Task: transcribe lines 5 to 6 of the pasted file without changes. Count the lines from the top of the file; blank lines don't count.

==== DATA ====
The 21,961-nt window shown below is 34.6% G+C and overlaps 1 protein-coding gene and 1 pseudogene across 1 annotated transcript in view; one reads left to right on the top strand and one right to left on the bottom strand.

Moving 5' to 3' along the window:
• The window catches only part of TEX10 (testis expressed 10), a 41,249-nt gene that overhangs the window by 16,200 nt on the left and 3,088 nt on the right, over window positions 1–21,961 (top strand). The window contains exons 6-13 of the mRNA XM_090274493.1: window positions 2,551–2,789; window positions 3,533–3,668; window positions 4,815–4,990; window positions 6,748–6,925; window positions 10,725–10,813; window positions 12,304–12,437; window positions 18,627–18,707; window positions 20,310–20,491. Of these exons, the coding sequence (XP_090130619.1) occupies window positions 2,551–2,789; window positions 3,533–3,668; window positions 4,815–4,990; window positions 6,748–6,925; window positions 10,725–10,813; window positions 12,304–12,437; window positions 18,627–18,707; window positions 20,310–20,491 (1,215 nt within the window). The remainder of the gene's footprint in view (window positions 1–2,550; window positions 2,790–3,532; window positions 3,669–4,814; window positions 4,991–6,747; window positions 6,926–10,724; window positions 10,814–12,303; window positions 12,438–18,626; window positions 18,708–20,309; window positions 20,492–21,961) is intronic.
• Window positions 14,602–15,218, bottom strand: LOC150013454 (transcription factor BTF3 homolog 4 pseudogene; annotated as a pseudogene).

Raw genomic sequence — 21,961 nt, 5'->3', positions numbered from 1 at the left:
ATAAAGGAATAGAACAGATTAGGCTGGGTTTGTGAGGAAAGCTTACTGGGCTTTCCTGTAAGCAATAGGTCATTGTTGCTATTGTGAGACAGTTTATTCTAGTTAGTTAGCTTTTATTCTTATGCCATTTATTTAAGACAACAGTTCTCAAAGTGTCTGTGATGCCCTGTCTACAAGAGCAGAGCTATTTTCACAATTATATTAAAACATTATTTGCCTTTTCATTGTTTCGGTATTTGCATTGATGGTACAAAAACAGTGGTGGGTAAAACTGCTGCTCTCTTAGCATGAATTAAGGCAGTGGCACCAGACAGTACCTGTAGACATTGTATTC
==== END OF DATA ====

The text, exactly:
Raw genomic sequence — 21,961 nt, 5'->3', positions numbered from 1 at the left:
ATAAAGGAATAGAACAGATTAGGCTGGGTTTGTGAGGAAAGCTTACTGGGCTTTCCTGTAAGCAATAGGTCATTGTTGCTATTGTGAGACAGTTTATTCTAGTTAGTTAGCTTTTATTCTTATGCCATTTATTTAAGACAACAGTTCTCAAAGTGTCTGTGATGCCCTGTCTACAAGAGCAGAGCTATTTTCACAATTATATTAAAACATTATTTGCCTTTTCATTGTTTCGGTATTTGCATTGATGGTACAAAAACAGTGGTGGGTAAAACTGCTGCTCTCTTAGCATGAATTAAGGCAGTGGCACCAGACAGTACCTGTAGACATTGTATTC